Juvenile-onset ankylosing spondylitis is associated with worse functional outcomes than adult-onset ankylosing spondylitis

Arthritis Rheum. 2005 Jun 15;53(3):445-51. doi: 10.1002/art.21174.


Objective: To compare functional outcome of patients with juvenile-onset ankylosing spondylitis (JoAS; defined as AS with symptom onset before 16 years of age) with that of patients with adult-onset AS (AoAS) and to identify variables associated with a poor functional outcome of JoAS.

Methods: A cross-sectional study was performed of 326 JoAS patients who participated in a postal survey conducted by the Spondylitis Association of America. This cohort was compared with 2,021 AoAS patients who participated in the same survey. Simple and multiple logistic regression analyses were performed to identify differences with respect to clinical features, demographic features, and functional outcome (defined by the Bath Ankylosing Spondylitis Functional Index [BASFI]) between the 2 groups. A validation cohort of 255 AS patients was also surveyed.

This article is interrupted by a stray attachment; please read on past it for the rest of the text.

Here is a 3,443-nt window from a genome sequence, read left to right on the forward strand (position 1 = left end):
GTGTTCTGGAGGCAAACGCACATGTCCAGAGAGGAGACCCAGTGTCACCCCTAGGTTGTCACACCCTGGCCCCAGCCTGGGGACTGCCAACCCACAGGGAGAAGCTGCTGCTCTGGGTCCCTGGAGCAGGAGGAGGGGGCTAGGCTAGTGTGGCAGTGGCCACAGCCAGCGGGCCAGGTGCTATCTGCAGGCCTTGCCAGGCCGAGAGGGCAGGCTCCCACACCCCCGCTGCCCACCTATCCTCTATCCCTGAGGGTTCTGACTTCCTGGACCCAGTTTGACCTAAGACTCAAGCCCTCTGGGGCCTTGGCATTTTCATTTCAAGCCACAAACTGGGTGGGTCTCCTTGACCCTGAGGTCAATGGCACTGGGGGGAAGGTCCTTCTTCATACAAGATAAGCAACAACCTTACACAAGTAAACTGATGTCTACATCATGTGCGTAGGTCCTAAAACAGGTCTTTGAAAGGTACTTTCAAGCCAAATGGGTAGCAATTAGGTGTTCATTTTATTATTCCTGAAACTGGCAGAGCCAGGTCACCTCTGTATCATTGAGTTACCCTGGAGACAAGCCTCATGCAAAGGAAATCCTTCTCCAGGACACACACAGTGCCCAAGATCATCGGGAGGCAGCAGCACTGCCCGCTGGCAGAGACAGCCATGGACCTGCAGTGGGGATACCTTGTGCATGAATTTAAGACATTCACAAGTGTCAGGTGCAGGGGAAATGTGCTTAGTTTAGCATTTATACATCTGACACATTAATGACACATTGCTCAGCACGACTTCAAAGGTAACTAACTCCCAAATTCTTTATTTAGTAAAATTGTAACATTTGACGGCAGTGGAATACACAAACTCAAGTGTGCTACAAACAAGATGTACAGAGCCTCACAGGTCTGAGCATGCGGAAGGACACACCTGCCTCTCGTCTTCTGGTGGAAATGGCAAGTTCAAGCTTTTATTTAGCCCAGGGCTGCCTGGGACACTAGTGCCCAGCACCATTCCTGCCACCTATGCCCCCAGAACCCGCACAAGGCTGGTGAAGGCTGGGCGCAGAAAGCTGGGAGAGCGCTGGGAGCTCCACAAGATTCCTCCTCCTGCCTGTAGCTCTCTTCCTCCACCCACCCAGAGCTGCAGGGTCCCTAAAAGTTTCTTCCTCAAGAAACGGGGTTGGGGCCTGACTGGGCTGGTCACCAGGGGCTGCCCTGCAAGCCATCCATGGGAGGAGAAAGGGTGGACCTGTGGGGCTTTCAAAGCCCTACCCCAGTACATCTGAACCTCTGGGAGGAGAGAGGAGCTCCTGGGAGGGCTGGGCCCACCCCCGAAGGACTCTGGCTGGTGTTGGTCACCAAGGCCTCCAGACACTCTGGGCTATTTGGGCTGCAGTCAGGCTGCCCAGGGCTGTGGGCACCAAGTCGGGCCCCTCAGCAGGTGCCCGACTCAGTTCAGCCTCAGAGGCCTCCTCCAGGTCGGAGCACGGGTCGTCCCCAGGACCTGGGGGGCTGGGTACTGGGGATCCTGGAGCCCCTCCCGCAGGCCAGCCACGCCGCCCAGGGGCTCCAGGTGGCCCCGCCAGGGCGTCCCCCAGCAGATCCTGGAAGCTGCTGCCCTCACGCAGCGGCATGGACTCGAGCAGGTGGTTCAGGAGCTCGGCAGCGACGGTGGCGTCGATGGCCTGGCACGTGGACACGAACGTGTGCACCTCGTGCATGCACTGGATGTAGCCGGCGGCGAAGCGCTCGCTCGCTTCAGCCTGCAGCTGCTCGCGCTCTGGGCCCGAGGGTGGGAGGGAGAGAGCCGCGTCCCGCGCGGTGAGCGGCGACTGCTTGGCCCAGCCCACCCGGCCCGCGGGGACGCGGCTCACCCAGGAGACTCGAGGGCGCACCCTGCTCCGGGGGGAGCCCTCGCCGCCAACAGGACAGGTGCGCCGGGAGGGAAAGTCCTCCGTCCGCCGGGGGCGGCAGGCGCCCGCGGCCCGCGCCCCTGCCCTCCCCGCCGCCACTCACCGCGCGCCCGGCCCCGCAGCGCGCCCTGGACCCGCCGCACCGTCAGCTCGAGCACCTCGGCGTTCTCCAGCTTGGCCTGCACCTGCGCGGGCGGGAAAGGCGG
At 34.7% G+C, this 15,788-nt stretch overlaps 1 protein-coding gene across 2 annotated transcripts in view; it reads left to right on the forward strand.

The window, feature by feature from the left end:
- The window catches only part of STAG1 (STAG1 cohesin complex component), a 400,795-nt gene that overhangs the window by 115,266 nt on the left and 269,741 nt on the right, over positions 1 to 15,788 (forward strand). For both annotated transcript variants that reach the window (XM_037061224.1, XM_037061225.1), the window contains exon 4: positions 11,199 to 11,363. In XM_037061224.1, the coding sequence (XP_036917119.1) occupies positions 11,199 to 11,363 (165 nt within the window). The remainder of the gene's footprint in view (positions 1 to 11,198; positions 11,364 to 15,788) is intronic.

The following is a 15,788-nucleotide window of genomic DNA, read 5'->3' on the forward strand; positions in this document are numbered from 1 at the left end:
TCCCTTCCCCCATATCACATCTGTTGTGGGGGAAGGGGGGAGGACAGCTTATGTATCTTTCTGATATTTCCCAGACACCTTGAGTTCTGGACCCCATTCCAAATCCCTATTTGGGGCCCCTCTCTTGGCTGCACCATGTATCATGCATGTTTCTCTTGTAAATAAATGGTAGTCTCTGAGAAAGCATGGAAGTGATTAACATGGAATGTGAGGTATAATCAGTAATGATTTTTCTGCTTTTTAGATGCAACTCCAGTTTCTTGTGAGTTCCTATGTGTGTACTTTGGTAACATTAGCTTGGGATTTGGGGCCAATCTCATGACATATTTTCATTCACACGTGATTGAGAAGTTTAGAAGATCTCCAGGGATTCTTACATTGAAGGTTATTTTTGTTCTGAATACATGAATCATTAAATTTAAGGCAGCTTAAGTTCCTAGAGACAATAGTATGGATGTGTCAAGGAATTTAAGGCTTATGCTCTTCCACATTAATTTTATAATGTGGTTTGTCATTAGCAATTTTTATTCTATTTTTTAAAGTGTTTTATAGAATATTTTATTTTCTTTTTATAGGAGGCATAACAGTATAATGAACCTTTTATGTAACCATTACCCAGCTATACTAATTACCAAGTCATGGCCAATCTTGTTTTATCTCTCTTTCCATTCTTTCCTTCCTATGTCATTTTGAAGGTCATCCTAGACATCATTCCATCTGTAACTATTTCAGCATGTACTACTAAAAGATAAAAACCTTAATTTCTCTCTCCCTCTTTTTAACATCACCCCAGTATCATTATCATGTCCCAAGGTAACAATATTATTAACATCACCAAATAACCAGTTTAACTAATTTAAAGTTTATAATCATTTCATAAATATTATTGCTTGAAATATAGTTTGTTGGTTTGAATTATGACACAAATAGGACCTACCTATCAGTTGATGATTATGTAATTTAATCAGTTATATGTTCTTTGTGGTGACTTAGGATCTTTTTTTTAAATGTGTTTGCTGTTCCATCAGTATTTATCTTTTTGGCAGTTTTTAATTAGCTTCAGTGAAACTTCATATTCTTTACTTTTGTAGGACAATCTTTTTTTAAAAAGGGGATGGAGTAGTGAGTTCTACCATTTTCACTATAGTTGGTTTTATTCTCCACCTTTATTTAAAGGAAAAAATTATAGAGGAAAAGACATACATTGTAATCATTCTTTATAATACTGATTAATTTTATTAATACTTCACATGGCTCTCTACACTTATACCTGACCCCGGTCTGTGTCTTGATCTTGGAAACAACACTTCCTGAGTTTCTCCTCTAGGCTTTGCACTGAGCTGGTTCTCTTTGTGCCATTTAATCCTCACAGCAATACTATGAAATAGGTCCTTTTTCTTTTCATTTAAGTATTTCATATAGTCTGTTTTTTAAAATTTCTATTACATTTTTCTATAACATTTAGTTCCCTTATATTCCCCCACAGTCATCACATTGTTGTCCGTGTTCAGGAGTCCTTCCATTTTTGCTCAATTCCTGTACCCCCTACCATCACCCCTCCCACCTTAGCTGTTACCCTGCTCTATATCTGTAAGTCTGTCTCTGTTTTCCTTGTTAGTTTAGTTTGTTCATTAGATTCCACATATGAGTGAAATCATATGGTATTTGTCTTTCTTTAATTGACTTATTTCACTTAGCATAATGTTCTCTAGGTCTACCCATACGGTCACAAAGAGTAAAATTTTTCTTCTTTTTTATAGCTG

Results: The mean +/- SD BASFI score (controlled for disease duration) for JoAS was 51.3 +/- 1.5 compared with 46.4 +/- 0.6 for AoAS (P < 0.0001). Multiple logistic regression identified only age (P < 0.0001) and income status (P < 0.0001) as factors associated with functional impairment.

Conclusion: It appears that JoAS is a progressive disease and is associated with significant delay in diagnosis and worse functional outcome compared with AoAS. Furthermore, women do worse than men with JoAS. This would argue for the importance of early diagnosis and treatment of AS, particularly in the subgroup of patients with JoAS.

Publication types

  • Comparative Study

MeSH terms

  • Adolescent
  • Adult
  • Age of Onset
  • Female
  • Humans
  • Male
  • Regression Analysis
  • Sex Factors
  • Spondylitis, Ankylosing / physiopathology*